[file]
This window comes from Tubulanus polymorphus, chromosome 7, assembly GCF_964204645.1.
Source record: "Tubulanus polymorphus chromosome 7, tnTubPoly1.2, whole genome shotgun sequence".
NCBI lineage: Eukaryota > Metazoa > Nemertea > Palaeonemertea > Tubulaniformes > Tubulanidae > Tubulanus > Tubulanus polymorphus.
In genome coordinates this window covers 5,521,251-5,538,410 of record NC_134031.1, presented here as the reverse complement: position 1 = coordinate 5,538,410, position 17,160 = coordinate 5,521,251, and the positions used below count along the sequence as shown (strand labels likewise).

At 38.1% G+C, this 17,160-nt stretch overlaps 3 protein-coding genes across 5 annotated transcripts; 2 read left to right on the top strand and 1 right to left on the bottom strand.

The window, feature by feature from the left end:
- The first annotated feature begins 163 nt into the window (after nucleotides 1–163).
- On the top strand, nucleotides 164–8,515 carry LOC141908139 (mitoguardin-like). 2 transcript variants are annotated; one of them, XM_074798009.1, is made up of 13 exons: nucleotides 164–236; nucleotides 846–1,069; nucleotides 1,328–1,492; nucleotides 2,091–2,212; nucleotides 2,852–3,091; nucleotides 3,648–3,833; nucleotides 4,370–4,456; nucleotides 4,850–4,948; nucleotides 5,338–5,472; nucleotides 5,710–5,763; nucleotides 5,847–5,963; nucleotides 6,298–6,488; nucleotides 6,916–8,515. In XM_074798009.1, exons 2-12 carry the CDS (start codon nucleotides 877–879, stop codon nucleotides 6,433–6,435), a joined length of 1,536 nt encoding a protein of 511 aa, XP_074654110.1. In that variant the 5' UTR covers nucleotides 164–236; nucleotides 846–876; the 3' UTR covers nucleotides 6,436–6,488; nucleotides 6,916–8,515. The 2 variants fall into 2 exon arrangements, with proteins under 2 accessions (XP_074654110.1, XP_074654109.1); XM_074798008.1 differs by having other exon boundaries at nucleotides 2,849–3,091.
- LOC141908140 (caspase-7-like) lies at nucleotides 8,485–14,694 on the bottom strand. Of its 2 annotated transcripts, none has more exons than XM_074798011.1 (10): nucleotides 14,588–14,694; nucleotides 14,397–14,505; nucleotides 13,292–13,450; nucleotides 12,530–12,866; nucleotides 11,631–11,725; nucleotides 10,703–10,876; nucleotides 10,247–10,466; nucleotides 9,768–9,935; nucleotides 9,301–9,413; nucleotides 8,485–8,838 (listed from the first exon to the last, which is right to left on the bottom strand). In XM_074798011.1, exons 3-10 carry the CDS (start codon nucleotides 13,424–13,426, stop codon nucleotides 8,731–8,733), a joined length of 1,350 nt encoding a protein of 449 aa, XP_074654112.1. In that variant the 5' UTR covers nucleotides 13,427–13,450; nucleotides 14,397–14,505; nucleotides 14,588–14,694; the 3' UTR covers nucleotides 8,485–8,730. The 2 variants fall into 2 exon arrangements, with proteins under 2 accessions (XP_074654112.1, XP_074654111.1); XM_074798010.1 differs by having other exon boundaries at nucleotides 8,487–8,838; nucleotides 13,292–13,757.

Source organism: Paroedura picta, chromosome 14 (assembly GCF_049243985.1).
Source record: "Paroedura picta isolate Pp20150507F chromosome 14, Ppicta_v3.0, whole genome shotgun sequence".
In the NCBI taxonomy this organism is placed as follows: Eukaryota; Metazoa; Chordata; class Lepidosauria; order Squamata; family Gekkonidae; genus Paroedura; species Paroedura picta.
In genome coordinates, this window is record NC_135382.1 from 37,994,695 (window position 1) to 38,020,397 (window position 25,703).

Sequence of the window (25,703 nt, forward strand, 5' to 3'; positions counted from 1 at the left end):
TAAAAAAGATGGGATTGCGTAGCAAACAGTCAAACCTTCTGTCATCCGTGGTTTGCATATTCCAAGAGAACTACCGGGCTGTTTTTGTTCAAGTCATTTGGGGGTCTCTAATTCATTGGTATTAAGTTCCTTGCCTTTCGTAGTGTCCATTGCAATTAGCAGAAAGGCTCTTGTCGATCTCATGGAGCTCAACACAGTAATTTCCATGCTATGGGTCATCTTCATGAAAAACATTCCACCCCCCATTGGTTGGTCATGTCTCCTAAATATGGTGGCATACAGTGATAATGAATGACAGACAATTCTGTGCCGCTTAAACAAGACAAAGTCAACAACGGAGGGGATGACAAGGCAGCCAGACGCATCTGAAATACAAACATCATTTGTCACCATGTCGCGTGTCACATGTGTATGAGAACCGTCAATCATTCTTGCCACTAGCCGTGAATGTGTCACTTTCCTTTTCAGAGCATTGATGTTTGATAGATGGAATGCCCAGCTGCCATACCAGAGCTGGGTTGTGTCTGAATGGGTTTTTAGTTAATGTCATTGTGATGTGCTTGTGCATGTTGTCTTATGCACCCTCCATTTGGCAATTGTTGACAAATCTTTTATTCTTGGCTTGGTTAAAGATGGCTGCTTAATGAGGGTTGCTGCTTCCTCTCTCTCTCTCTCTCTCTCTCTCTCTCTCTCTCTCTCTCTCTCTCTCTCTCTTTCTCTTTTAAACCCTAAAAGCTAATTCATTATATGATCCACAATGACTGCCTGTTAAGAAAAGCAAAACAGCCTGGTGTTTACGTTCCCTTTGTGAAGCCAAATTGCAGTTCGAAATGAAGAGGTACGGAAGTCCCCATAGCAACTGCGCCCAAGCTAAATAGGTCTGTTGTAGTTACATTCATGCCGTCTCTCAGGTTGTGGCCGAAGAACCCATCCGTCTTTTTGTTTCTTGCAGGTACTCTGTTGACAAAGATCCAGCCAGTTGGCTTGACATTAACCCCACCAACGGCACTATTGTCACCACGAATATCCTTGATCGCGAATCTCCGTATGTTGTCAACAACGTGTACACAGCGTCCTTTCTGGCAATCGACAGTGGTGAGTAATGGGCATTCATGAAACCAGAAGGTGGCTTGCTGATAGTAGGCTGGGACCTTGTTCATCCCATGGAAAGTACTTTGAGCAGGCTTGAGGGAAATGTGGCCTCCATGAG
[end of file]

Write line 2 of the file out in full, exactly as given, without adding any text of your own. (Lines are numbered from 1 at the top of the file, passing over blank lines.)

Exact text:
Source record: "Tubulanus polymorphus chromosome 7, tnTubPoly1.2, whole genome shotgun sequence".